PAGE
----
Lymph node surgery for breast cancer
If breast cancer spreads, the first place it spreads to is the lymph nodes in your armpit.
These lymph nodes (diagram: small green balls) will be checked for any signs of cancer, either before or during your breast cancer surgery.
(Image courtesy of CRUK / Wikimedia commmons)
Checking the lymph nodes for cancer
Before surgery – Lymph node ultrasound scan and biopsy
You will have an ultrasound scan of the lymph nodes in your armpit area. If they look abnormal, a sample of the cells will be taken to see if they contain cancer. If they do, your surgeon will remove the nodes during your breast cancer surgery. This is called axillary lymph node dissection (ALND) or axillary clearance.
During surgery – Sentinel lymph node biopsy
If the ultrasound scan doesn’t show any signs of cancer in your lymph nodes, your surgeon will check them during the operation to remove the tumour from your breast. This is called a sentinel lymph node biopsy.
How is a sentinel lymph node biopsy done?
- You will have a mildly radioactive liquid (called a ‘tracer’) injected into your breast close to the tumour. This is usually done a few hours before the operation.
- The tracer will travel to the lymph nodes. The first lymph node to receive the tracer is called the sentinel node. This node and maybe 1-2 others will be removed and tested for cancer. It usually takes about a week to get the results.
Sentinel lymph biopsy results
- If the lymph nodes are clear of cancer cells: You shouldn’t need to have any more lymph nodes removed
- If the lymph nodes contain cancer cells: You will probably need more surgery to remove some more or all of the lymph nodes in your armpit. This usually happens about 2 weeks after getting the results. Or you may have radiotherapy to destroy the cancer cells instead.
Surgery to remove lymph nodes (axillary clearance)
If the doctors have found cancer in your lymph nodes, some more nodes will be removed. In some cases, most of the lymph nodes in your armpit will need to be removed. This is called an axillary clearance.
After surgery to remove your lymph nodes, a drain (tube) will be put in to take away lymph and other fluids for a few days. The drain will be removed when the amount of fluid flowing out has reduced.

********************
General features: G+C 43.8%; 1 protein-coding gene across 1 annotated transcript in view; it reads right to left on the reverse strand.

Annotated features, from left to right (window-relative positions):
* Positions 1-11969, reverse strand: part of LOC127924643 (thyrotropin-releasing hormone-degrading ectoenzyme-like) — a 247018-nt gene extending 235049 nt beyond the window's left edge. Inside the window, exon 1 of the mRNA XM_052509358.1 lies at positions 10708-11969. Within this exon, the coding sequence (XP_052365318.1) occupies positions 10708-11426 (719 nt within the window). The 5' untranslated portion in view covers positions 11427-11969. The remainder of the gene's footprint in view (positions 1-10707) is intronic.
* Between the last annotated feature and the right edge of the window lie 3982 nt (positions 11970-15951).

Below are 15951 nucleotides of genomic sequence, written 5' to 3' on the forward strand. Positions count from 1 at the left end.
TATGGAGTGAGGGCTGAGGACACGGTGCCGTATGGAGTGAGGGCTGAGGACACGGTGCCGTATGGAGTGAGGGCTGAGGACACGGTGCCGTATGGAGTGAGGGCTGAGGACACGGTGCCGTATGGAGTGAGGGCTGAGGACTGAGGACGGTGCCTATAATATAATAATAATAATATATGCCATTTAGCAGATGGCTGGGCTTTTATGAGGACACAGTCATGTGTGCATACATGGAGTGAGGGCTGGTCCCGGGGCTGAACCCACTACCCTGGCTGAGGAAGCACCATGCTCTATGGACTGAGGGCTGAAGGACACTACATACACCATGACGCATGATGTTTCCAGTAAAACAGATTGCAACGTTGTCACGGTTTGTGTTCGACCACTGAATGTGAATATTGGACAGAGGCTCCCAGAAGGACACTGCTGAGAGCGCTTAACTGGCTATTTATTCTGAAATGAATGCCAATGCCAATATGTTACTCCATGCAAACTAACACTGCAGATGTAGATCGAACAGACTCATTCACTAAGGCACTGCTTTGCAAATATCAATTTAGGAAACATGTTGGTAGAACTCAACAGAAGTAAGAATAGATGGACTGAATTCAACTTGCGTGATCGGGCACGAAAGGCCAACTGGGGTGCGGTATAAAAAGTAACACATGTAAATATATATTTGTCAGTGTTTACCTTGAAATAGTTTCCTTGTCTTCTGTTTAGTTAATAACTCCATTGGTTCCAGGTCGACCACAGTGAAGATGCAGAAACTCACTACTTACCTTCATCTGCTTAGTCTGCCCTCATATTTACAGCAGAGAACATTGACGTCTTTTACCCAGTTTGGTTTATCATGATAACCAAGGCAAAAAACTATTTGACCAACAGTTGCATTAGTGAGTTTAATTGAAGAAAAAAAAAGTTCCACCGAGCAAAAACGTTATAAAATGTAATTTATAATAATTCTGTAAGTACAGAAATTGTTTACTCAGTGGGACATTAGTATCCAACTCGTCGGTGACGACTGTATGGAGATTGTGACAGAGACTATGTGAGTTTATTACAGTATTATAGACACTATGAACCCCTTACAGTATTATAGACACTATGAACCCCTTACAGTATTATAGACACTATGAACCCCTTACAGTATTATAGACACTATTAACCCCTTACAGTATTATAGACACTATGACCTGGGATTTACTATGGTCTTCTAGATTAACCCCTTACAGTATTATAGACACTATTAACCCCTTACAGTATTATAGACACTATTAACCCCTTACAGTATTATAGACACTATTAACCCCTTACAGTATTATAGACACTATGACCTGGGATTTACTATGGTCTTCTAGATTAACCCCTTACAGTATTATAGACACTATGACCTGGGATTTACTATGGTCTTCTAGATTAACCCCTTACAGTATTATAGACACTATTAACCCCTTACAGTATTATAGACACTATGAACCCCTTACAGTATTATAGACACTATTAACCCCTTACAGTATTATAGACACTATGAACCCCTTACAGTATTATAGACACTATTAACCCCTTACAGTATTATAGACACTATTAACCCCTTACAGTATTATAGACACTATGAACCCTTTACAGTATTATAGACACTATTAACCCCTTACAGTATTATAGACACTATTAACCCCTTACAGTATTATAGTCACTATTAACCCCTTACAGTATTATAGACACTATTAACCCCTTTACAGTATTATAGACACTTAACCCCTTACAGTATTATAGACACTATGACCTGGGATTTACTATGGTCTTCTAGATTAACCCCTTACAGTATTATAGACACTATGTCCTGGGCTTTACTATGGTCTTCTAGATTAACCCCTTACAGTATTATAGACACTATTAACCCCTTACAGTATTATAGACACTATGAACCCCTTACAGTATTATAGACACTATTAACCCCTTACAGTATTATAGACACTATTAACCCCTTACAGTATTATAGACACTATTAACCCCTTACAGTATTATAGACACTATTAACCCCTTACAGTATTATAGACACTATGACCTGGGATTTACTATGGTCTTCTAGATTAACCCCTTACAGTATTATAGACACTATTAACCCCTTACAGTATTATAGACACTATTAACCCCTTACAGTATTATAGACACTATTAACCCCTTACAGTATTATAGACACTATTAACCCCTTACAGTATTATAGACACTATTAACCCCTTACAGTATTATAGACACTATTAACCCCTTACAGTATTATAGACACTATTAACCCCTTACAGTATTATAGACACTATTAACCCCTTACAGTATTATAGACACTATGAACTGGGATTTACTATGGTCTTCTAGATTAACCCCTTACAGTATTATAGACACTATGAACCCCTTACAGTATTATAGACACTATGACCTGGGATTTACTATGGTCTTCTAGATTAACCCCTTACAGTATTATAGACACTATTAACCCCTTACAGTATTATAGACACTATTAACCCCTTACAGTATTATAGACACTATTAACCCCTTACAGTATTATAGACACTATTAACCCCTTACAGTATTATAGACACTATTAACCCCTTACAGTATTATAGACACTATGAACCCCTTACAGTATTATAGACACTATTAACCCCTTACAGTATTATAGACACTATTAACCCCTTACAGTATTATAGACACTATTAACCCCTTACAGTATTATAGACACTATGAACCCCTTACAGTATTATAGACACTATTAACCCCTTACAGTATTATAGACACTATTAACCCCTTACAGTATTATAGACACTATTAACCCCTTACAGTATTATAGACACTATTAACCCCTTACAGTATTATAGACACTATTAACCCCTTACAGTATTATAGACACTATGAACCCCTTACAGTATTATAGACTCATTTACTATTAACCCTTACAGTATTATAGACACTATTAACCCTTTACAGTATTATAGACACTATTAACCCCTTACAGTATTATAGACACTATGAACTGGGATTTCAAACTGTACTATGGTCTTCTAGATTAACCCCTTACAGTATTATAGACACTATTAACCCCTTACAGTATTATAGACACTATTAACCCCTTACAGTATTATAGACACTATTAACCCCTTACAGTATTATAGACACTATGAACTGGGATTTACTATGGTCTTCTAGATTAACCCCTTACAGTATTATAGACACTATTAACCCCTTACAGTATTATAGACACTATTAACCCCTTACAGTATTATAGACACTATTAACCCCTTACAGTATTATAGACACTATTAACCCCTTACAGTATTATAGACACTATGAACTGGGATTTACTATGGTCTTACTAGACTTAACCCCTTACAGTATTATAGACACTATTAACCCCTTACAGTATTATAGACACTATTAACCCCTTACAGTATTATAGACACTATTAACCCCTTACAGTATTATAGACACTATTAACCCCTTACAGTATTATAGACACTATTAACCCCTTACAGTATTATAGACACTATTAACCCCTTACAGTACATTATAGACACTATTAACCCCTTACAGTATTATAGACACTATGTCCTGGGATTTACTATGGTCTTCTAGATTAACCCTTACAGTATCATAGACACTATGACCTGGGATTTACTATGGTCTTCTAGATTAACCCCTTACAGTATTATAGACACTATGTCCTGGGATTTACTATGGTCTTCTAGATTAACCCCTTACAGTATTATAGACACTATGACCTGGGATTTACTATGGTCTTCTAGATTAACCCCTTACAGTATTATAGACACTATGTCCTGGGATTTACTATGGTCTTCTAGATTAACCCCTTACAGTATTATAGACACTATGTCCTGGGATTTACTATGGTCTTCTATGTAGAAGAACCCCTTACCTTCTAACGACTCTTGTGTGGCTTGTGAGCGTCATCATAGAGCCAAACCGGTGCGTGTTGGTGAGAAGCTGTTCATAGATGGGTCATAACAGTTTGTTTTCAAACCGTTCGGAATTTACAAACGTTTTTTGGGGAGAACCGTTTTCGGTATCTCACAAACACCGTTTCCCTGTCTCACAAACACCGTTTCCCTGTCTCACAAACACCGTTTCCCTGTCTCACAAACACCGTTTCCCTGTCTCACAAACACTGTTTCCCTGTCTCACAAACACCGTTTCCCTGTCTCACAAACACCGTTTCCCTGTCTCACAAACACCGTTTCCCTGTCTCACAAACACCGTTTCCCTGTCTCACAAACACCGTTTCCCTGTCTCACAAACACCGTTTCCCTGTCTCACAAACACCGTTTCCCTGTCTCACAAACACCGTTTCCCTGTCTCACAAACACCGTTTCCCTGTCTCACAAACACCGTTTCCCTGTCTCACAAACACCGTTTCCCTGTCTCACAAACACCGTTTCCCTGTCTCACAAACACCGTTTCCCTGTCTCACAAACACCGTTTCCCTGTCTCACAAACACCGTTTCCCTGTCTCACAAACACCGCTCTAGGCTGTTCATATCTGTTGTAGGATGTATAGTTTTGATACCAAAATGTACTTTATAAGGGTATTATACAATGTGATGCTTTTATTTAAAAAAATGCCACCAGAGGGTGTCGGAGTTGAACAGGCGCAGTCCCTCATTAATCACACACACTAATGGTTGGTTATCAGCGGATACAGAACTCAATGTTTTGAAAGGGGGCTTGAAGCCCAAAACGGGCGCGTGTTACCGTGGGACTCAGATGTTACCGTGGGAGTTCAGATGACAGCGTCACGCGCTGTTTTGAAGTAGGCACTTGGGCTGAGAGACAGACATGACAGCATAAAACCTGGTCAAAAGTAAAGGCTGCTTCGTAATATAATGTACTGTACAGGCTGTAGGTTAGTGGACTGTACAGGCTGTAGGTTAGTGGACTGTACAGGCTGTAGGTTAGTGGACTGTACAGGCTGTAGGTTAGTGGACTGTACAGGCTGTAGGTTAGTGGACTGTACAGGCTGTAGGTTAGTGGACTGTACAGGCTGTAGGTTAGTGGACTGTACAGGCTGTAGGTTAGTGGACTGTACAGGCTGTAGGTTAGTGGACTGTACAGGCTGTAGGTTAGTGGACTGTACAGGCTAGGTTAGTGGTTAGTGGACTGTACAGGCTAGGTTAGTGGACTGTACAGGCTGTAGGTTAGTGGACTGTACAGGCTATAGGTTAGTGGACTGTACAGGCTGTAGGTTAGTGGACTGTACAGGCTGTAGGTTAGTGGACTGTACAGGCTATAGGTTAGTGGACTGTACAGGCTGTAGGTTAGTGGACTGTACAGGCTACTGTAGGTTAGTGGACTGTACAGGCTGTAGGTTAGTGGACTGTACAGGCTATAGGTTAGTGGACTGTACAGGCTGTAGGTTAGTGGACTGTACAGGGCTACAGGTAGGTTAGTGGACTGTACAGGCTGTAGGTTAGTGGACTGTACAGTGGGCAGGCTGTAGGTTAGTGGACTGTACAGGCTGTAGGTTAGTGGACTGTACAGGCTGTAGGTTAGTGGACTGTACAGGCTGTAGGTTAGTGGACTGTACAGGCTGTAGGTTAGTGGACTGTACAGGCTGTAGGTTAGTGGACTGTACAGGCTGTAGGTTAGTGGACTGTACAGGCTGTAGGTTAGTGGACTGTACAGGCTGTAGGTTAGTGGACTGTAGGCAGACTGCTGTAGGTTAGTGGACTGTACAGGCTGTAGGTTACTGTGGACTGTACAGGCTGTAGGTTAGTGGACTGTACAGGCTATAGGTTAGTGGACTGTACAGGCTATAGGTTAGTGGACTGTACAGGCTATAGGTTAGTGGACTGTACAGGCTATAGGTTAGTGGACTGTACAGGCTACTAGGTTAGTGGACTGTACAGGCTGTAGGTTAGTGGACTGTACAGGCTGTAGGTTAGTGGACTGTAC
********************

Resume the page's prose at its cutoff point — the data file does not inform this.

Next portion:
For most people, this operation can be done without causing serious difficulty with shoulder movement, or arm swelling. A physiotherapist at the hospital will show you special arm exercises to help you recover.
Side-effects of removing lymph nodes
Soreness or numbness
The area under your arm will feel numb or sore for a while and you may experience some tingling or pins and needles. Taking painkillers regularly can help with any discomfort.
Scar tissue in the armpit (cording)
Some women get a feeling like there is a tight rope or cord running from their armpit down their arm towards the hand after this surgery. This is called cording or banding. It can also be called axillary web syndrome. Cording can develop weeks or months after surgery.
Cording can be painful or it might make it difficult to move your arm. It usually gets better on its own after a few months, but tell your nurse if you have cording.
They can refer you to a physiotherapist or teach you exercises to help. Anti-inflammatory painkillers or massage may also help. Ask at the hospital if they can recommend a massage therapist.
There is a small risk of swelling in your arm (lymphoedema). This can happen any time after the operation. If you notice any swelling in your arm, let your doctor know. Lymphoedema is easier to manage if it’s treated early. Read more about lymphoedema and how to manage it.
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